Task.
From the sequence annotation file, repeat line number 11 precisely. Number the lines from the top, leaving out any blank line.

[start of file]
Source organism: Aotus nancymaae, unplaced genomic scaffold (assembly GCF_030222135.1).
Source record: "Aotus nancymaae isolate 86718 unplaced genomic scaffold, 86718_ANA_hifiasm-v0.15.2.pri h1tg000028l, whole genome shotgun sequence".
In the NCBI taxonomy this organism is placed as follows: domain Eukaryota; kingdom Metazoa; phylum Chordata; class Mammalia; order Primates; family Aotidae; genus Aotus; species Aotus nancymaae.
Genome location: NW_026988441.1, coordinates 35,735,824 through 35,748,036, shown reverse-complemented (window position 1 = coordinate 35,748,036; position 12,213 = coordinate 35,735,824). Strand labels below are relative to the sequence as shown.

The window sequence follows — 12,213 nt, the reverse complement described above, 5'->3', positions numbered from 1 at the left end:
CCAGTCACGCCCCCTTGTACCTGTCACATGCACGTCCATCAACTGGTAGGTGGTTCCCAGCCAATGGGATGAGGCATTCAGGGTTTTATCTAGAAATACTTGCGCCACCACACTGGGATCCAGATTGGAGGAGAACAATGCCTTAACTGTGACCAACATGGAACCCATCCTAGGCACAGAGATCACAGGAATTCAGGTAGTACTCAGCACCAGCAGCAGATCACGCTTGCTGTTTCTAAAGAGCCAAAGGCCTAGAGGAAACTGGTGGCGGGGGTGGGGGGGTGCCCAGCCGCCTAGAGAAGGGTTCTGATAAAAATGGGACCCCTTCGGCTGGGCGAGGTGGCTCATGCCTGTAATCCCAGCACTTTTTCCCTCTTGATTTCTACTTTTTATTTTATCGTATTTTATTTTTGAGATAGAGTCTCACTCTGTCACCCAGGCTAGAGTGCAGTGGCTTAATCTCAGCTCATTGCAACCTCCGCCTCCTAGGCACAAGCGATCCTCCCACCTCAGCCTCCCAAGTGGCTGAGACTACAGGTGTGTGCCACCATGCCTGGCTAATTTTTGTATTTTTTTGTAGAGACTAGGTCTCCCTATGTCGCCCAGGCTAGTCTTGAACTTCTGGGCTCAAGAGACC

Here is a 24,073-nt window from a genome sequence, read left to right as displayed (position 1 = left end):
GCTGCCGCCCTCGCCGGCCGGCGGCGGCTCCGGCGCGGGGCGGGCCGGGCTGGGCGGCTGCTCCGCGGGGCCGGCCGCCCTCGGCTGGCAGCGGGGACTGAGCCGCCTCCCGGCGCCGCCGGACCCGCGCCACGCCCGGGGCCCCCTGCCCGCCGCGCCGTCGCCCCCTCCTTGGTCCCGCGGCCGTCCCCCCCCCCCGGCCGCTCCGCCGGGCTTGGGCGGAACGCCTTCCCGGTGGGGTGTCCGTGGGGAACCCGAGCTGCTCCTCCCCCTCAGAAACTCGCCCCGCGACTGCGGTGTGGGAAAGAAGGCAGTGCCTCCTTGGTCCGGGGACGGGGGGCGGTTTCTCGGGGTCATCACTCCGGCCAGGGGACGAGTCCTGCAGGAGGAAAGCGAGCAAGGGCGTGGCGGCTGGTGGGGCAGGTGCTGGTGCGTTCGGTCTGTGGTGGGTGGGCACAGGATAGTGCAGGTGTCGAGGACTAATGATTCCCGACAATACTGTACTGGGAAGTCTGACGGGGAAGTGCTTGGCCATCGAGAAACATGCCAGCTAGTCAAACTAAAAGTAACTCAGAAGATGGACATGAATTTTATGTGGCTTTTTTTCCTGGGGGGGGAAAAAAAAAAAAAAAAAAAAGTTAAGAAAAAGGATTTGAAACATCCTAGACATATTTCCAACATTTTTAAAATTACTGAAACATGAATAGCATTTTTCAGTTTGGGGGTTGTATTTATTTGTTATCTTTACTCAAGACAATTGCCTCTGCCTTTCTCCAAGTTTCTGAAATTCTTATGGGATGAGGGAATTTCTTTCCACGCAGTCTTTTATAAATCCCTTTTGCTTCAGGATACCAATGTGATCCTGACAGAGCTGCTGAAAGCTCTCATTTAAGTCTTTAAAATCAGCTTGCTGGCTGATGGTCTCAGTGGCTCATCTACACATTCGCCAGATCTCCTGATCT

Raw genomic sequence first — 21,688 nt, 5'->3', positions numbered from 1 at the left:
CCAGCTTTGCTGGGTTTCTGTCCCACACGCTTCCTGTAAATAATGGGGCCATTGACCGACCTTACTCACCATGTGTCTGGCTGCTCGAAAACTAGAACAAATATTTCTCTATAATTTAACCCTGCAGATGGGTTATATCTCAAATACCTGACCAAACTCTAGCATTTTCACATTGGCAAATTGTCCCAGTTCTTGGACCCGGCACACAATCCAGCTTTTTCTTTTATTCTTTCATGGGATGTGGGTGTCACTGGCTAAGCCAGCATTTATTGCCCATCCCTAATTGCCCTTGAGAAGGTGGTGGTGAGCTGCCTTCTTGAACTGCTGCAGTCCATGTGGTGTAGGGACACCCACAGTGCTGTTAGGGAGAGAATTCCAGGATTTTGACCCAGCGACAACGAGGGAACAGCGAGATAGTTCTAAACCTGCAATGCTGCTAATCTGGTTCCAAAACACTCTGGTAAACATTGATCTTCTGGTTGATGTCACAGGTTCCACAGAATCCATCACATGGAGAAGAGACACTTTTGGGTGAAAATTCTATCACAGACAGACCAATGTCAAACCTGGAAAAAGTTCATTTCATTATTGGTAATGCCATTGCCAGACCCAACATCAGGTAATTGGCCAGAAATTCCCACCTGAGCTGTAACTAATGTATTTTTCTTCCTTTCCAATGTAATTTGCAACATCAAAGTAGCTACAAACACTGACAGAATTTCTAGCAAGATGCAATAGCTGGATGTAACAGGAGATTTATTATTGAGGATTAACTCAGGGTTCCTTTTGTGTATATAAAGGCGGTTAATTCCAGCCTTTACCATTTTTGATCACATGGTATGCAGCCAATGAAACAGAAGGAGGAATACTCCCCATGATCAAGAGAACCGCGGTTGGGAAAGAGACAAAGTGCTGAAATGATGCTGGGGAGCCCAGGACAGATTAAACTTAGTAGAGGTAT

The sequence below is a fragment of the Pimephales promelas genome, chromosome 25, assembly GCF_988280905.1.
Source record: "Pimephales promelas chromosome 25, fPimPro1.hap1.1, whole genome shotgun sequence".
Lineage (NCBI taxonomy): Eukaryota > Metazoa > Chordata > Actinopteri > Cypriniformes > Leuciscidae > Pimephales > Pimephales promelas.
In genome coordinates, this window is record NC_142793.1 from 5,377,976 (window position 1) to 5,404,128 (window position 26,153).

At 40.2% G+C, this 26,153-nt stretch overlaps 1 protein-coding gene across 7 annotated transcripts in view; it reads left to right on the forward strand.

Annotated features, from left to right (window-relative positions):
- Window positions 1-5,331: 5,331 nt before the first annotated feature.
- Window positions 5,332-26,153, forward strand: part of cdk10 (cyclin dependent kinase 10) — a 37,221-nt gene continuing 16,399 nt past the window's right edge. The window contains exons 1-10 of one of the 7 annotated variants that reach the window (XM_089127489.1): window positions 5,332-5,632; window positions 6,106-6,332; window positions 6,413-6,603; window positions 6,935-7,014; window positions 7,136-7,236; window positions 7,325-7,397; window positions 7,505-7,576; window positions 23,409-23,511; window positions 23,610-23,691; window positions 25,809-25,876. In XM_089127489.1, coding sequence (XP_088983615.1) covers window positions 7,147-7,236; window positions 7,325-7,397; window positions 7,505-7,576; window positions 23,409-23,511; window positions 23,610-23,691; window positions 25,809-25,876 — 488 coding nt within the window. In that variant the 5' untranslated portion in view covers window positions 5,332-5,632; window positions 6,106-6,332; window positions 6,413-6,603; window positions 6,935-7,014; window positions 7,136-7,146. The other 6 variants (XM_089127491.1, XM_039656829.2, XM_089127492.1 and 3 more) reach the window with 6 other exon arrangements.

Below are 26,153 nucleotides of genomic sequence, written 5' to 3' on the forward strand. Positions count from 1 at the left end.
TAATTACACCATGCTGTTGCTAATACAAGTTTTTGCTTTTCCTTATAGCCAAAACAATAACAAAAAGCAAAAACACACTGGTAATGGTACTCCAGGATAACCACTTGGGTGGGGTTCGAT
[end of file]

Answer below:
The sequence below is a fragment of the Pimephales promelas genome, chromosome 25, assembly GCF_988280905.1.